Please note that since my old food mixer broke, I’ve been using a food processor for all my mixing and baking…
Put the butter, 250g sugar and vanilla into a food processor and mix until the mixture is combined, light and fluffy.
Add the eggs one at a time (I always break them into a cup first to check they’re fresh), and mix together before tipping the mixture into a large bowl. You wont need to do this if you use a food mixer. Sieve in the flour and baking powder and fold into the mixture.
For the crumble topping, remove about 85g of the mixture with a spoon and put onto a plate then stir in the extra 7 tablespoons of flour mentioned in the ingredients list. Use a knife and fork to mix and chop this up until it resembles breadcrumbs.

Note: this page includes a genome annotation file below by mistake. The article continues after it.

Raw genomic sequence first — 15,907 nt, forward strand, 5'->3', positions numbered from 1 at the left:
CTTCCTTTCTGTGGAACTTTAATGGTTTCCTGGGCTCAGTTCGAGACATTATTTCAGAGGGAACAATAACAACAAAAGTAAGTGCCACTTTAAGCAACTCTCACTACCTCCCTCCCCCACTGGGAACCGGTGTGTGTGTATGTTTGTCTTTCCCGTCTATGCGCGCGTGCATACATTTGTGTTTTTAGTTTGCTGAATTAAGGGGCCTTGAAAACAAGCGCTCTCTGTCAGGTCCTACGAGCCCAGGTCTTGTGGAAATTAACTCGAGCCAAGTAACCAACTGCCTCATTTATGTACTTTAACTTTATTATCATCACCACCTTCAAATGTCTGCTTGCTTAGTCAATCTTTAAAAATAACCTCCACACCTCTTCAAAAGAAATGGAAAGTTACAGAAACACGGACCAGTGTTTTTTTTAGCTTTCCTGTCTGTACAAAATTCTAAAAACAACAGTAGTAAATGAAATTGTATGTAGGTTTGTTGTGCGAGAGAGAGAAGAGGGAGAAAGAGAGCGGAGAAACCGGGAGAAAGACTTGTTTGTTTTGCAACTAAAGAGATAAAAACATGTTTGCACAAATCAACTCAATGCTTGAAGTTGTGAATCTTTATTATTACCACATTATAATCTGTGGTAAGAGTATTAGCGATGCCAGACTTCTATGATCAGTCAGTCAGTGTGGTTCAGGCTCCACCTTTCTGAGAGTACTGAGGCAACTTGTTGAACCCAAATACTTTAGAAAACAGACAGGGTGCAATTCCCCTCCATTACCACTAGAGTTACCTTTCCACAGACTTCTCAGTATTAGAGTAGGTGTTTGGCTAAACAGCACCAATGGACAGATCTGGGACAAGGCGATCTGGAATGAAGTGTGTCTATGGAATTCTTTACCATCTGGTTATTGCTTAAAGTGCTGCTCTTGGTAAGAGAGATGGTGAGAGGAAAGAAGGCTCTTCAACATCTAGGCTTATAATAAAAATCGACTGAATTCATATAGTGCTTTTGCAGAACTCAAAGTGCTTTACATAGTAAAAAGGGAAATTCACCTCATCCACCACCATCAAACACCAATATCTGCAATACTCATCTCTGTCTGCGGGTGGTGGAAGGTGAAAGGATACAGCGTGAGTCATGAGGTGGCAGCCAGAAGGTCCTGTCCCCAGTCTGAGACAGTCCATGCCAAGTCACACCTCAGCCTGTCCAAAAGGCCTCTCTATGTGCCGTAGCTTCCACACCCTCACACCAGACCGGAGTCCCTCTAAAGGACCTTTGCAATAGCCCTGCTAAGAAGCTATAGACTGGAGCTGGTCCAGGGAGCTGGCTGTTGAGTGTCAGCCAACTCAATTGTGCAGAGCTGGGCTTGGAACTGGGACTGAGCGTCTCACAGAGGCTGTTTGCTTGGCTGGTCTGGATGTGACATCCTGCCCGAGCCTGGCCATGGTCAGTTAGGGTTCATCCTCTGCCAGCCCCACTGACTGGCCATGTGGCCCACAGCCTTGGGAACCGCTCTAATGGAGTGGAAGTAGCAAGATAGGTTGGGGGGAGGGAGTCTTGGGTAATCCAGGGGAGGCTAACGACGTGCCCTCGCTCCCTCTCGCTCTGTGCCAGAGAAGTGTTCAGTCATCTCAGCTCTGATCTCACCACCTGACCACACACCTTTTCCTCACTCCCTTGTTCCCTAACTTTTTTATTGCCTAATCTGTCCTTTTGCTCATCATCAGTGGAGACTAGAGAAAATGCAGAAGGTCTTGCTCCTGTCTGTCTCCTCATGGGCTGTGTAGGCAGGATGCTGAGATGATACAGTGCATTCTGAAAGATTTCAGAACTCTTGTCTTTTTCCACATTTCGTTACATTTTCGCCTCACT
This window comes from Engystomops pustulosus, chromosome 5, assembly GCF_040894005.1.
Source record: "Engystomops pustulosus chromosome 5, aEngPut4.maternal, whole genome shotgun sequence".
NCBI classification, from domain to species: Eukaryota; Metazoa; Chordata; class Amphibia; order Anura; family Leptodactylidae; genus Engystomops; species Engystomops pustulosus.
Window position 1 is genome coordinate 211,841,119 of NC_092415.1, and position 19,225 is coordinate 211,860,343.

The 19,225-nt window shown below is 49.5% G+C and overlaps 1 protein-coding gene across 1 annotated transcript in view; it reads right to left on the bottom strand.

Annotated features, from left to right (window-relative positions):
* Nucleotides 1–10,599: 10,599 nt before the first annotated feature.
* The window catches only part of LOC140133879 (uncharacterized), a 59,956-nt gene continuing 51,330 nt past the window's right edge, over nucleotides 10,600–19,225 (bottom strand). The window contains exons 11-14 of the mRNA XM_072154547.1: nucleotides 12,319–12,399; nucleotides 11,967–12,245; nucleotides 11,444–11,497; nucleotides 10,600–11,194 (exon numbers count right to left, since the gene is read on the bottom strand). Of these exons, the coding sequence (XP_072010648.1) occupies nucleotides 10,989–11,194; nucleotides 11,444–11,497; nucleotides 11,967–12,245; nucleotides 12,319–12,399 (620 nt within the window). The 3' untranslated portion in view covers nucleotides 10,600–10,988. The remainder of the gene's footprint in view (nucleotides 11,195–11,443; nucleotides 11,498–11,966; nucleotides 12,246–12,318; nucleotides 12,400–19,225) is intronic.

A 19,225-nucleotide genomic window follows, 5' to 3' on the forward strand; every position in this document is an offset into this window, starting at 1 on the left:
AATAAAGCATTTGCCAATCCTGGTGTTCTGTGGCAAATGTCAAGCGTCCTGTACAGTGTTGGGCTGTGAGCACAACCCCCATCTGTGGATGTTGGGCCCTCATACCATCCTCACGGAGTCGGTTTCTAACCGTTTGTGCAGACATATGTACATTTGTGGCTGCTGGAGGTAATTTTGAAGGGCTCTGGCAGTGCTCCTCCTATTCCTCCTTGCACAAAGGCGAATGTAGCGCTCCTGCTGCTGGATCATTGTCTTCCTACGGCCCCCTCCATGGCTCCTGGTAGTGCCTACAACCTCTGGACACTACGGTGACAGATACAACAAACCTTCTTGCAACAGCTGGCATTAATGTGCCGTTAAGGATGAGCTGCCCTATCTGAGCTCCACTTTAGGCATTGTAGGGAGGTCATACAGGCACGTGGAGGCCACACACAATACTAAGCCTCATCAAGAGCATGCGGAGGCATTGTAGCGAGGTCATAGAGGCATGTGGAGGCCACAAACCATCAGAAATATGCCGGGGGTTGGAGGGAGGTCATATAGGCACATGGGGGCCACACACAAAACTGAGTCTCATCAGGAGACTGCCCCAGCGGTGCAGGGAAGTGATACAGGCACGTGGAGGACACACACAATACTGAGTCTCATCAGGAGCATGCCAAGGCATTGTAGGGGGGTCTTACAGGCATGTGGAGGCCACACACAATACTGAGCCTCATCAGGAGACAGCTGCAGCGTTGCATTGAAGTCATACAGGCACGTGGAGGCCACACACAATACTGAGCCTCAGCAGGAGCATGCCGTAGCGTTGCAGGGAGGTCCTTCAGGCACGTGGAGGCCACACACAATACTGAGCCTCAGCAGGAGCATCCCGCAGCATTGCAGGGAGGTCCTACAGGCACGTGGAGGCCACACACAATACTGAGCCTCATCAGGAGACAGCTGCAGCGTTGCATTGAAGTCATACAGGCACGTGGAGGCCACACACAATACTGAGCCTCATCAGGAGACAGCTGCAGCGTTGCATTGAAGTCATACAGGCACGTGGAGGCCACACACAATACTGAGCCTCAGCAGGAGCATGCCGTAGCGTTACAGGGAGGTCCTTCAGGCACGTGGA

Add the chopped rhubarb into the large bowl of flour and eggs and fold in until combined. Empty the mixture into the prepared cake tin and sprinkle the crumble topping over the top before finally sprinkling the remaining tablespoon of sugar over the top.
Place the tin onto the middle shelf of the oven for 1 hr 35 mins if using duck eggs (the Good Food recipe recommends 1 hr 15 mins for hen eggs). If the cake begins to brown or burn but is still runny in the middle when checked with a skewer, cover the top with a piece of tin foil.
When ready, remove from the oven and allow to cool for a while before turning out of the tin and cooling fully on a wire cooling rack.
I’ve plans to make a rhubarb and honey compote this weekend with honey from a neighbours hives, making it a truly homegrown dessert. Do you have any favourite rhubarb recipes? What are your thoughts on ‘in season’ shopping? Do you think we’ve forgotten what ‘in season’ really means?